Now, take A = E22, B = I. Then

G[φ(E22)φ(I)+φ(I)φ(E22)]=G(E22I+IE22)G([0002c22b22])=G(2E22)={2,0}c22b22=1b22=c22as c22=±1.

Therefore φ(I)=[100c22].

Taking A = E12, B = I, we get


But, G(2E12) is a disk with center 0 and radius 2. This gives

c12(1+c22)=2(1+c22)=2as c12=1c22=1as c22=±1

Thus φ(I) = I.

Step 3 : φ[100-1]=[100-1]

Take A = I and B=[100-1]. Then

G[φ(I)φ(B)+φ(B)φ(I)]=G(IB+BI)G[2φ(B)]=G(2B)={2,-2}φ(B)is a diagonal matrix with diagonal entries 1and -1φ(B)=[100-1]or [-1001]

If φ(B)=[-1001], taking A = E11, we get


Which is not possible and our supposition is wrong. Therefore


Step 4: d11 = a11and d22 = a22. For A = [aij] and B=[100-1], we have


If a11 = −a22 then the right hand side is one degenerated disk i.e. single point and therefore

a11=-a22d11=-d22a11=d11and a22=d22.

If a11 ≠ −a22 then we get two degenerated disks on the right hand side and there are two cases

  • Case (i)a11 = d11 and a22 = d22, then there is nothing to prove.

  • Case (ii)a11 = −d22 and a22 = −d11.

Now, we claim this case does not arise. We have either |a12| = |a21| or |a12| > |a21| or |a12| < |a21|. Taking B = E11, we have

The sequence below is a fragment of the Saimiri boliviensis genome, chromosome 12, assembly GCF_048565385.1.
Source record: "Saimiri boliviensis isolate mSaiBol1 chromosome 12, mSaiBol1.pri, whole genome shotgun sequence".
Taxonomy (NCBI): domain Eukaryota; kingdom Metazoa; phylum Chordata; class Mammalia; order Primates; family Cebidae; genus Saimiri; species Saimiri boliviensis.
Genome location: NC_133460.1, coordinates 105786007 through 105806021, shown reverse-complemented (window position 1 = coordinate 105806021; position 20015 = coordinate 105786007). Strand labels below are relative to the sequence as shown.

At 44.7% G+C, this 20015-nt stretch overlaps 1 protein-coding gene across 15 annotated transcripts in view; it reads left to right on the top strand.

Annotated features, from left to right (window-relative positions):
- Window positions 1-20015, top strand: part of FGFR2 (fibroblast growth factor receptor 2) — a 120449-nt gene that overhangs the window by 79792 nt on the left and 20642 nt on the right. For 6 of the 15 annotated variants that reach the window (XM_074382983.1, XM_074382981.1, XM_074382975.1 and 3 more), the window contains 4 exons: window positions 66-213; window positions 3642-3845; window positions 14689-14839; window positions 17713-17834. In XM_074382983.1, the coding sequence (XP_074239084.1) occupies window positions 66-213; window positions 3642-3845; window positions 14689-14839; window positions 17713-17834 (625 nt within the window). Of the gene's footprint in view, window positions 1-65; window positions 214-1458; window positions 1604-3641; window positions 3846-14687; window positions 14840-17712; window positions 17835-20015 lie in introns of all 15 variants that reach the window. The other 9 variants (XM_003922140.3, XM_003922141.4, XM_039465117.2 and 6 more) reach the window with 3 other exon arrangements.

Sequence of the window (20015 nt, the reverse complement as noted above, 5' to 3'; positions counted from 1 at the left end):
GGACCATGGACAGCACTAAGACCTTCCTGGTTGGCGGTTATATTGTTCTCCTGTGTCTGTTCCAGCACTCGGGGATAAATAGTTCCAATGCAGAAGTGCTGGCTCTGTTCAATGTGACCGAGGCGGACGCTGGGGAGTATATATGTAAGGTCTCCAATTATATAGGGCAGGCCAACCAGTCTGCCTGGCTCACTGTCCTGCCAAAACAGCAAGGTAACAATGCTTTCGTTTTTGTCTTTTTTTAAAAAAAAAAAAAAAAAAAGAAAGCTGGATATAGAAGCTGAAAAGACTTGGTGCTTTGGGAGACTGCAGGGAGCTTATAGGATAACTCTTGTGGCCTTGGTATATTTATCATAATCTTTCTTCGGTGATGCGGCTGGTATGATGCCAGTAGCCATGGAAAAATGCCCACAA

If they represent two disks then comparison of centers gives a11 = d11 and then from case (i) a22 = d22. Suppose they represent a single disk.

If |a12| = |a21| then |d12| = |d21|.

By comparison of centers, we get a11 = d11 = 0 and then from case (i) a22 = d22.

If |a12| > |a21|, then from step (i) |d12| > |d21|.

By comparison of centers, we get a11 = d11 and hence a22 = d22 from case (i).

If |a12| < |a21|, then |d12| < |d21|.

Taking B = E22 we have


As |a12| < |a21|, |c22d12| < |c22d21|, then by comparison of centers we have a22 = d22 and hence a11 = d11 from case (i).

Therefore case (ii) does not arise.

Thus dij = cijaij with |cij | = 1, cijcji = 1 and cij = 1 for i = j. Thus


Let D=[100c21], then D-1=[100c12]. Hence


Recall that in proposition 3.3 we obtained φ(Eij) = cijPEijPt. When PI we replaced the map φ by PtφP and assumed φ(Eij) = cijEij and the rest of the proof was carried out under this assumption. Hence


and this completes the proof.


Authors thank the referees for their suggestions which have improved the presentation of the paper.

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  2. Hartman, J, Herman, A, and Li, CK (2010). Preservers of Eigenvalue inclusion sets. Linear Algebra Appl. 433, 1038-1051.
  3. Horn, RA, and Johnson, CR (1985). Matrix Analysis. Cambridge: Cambridge University Press
  4. Varga, RS (2004). Gershgorin and his circles. Berlin: Springer-Verlag